After becoming the British 400m hurdles champion in June, Seb Rodger went on to gain selection for the Rio Olympics and he told AW how he got there
Going to the Olympics is every athlete’s dream. To put on the Great Britain vest and represent my country at the biggest sporting event in the world meant everything to me. Even having done it now, it still doesn’t seem real.
I achieved the qualifying time for Rio on the very last possible day. In future, it would be nice not to leave gaining the qualifying time quite as late, as I think I almost gave everyone heart failure. Despite having won the British Championships and Olympic trials, I still needed that time, and the excitement and relief of running the Olympic standard when everything was stacked against me was amazing.
My best moment in the sport is still winning the European under-23 silver medal in 2013. Winning the British Championships and running the Olympic standard are right up there too, though.
When I am happy it shows in my performances. To work hard and have everything come together at the right time is so satisfying, not just for myself but for everyone who has helped me on this journey.
My dad mentioned to me at the start of this year that he really wanted me to try to become British champion. In the final, I had my coach screaming down the home straight with my parents and friends in the crowd. To be on the podium with my medal and the warm Müller yoghurt given to winners really was so satisfying.
I knew training was going well after I ran a PB 46.48 over 400m indoors in Vienna in February when representing England. I was the only British athlete to get the World Indoor Championships standard.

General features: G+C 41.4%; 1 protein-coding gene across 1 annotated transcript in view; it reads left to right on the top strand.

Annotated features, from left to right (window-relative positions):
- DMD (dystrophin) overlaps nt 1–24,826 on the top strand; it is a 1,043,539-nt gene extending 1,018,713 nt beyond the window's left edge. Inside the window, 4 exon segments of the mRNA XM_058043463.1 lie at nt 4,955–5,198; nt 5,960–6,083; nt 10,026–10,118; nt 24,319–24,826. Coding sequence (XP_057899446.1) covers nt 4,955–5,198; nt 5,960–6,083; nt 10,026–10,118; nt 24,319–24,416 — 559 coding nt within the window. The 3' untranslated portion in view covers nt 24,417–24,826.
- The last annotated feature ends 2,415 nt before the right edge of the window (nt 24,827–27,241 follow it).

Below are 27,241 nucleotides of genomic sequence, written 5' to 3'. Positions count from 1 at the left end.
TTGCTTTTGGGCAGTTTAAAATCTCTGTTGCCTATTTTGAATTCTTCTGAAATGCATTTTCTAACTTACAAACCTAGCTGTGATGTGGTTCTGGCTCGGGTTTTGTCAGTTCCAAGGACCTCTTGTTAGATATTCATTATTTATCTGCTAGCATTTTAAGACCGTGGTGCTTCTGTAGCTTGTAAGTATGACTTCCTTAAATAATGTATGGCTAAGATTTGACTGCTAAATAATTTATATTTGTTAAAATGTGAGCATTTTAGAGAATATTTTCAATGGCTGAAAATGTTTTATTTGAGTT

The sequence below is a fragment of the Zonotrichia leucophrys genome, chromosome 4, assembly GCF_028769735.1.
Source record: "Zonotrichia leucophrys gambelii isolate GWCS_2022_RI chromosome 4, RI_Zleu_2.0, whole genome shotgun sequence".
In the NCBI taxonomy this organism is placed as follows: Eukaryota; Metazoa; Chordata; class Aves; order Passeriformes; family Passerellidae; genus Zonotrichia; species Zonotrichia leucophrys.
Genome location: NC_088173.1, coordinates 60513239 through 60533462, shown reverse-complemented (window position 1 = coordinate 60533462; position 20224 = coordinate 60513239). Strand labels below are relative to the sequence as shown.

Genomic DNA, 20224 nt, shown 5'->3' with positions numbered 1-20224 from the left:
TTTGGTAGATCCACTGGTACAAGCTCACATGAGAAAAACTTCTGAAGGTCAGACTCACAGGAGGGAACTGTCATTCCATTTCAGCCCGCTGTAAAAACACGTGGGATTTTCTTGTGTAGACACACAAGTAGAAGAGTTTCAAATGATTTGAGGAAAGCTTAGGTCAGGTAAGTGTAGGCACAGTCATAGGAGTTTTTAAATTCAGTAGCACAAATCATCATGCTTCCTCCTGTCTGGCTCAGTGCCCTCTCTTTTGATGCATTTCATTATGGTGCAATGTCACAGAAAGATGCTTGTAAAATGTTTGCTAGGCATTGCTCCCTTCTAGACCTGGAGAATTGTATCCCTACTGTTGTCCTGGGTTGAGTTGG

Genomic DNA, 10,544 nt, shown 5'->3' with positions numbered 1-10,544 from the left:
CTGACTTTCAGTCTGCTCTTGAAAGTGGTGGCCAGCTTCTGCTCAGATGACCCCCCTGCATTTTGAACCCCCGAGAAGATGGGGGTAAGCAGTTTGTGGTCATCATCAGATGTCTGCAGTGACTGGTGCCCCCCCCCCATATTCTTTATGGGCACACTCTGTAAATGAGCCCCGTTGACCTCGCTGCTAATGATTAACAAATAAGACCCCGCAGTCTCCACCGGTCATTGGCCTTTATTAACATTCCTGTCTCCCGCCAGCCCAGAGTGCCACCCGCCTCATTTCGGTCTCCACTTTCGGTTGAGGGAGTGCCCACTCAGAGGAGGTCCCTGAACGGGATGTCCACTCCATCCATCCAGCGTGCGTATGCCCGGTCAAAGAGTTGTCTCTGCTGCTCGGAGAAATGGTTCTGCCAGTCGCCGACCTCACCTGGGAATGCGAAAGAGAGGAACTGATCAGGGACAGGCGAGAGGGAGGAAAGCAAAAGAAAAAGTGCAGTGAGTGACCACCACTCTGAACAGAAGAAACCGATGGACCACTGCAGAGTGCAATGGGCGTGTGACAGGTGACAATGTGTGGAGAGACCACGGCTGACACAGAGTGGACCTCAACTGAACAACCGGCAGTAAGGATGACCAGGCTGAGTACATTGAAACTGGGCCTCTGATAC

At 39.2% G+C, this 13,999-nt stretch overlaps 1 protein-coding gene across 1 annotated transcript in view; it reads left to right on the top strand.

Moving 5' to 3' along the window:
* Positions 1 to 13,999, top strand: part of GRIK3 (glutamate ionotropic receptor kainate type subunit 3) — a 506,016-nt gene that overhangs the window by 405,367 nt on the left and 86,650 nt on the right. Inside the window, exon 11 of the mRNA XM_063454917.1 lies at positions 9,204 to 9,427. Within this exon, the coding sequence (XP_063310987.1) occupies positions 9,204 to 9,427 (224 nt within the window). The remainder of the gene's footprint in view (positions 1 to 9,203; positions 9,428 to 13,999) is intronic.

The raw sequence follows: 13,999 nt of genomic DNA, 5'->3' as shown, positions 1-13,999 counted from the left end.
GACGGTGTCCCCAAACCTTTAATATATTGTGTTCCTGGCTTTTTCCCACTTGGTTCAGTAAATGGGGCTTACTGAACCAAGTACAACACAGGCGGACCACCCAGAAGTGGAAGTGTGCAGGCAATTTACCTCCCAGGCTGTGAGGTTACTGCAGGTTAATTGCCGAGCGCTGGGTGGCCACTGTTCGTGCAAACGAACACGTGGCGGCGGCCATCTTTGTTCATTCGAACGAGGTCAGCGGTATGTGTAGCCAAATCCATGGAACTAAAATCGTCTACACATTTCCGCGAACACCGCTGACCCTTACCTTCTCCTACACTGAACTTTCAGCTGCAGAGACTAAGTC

For a couple of years I was based in Bath. I had a great experience, learned a lot and met some great people. However, for whatever reason, it didn’t work for me. After an injury-filled 2015 season, I made the decision to move back down South to East Sussex, back to the set-up I knew and trusted, close to my family and I basically picked up from where we left off in 2013 with my coach Steve King.
I have started really enjoying the sport again. I’ve felt that I wasn’t happy for a couple of years, that my passion for the sport had disappeared. But I’m back. I love stepping on the track to race again, have a lot of fun at training and am not taking it all too seriously. I’m just going out there and enjoying it.
My favourite sessions tend to be speed work. I just love that feeling of running fast. I don’t tend to have any sessions I really dislike, but I suppose hill running really gets me feeling rough. I don’t often get lactic, but hills certainly mess me up.
I see my physio every week. He has helped me stay physically and mentally in shape. He knows exactly how my body works and what I need to keep ticking over.
It’s really important to have chill time away from the track. I do that by spending time with friends or by swimming with our young puppy, Sasha, on the beach.
The best thing about being a 400m hurdler is the satisfaction that comes when all the different technical components of the event click together. It is such a test of speed, endurance, and having the ability to hurdle, read distances and trust yourself. Of course, like every event it has its moments and can be so frustrating, but there’s nothing that comes close to the feeling of getting it right.
TYPICAL TRAINING WEEK
Friday am: Rehab
Saturday am: Hills 3x45sec down-along-up hills. 6×15-20sec sprints
Monday am: Hurdle work – 1×8 hurdles with 8-10min rest. 1×7 hurdles. 1×6 hurdles. pm: Weights and rehab (how much I lift changes depending on how my body is feeling). 4×4 full cleans (starting around 80kg, finishing on 95-97.5kg). 4×5 heavy half squats 130/140/150/160kg. 3×6 Swiss ball dumbbell bench 30kg. 3×6 rebound pogos, first two sets with 2kg dumbbell in each hand, last set no weight. 3×5 TRX work, keeping hips square, working into press-up position. Achilles loading 1x10sec hold. Ab circuit and rehab. Balance work on wobble board
Tuesday am: Longer lactic session – 350m, 300m, 250m, 200m, 300m (8min rest). pm: Extended warm-up, drills. Hurdle walkovers for hip mobility. Sprints over small hurdles working on technique. Warm down
Wednesday am: Second weights session. 3×6 Hang-cleans 85kg-95kg working on bar speed. 3×5 single-leg RDL 20kg bar. 3×5 Jumps on to high plyo boxes (dropping off small step rebound off floor). 3×6 weighted chins. Rehab band work. pm: Physio with Greg Funnell (Optimum Muscle Care)
Thursday am: Speed session 180/160/140/120/100 8-10min recovery. pm: Light stretching
» The above sessions are specific to the individual athlete and may not be suitable for other athletes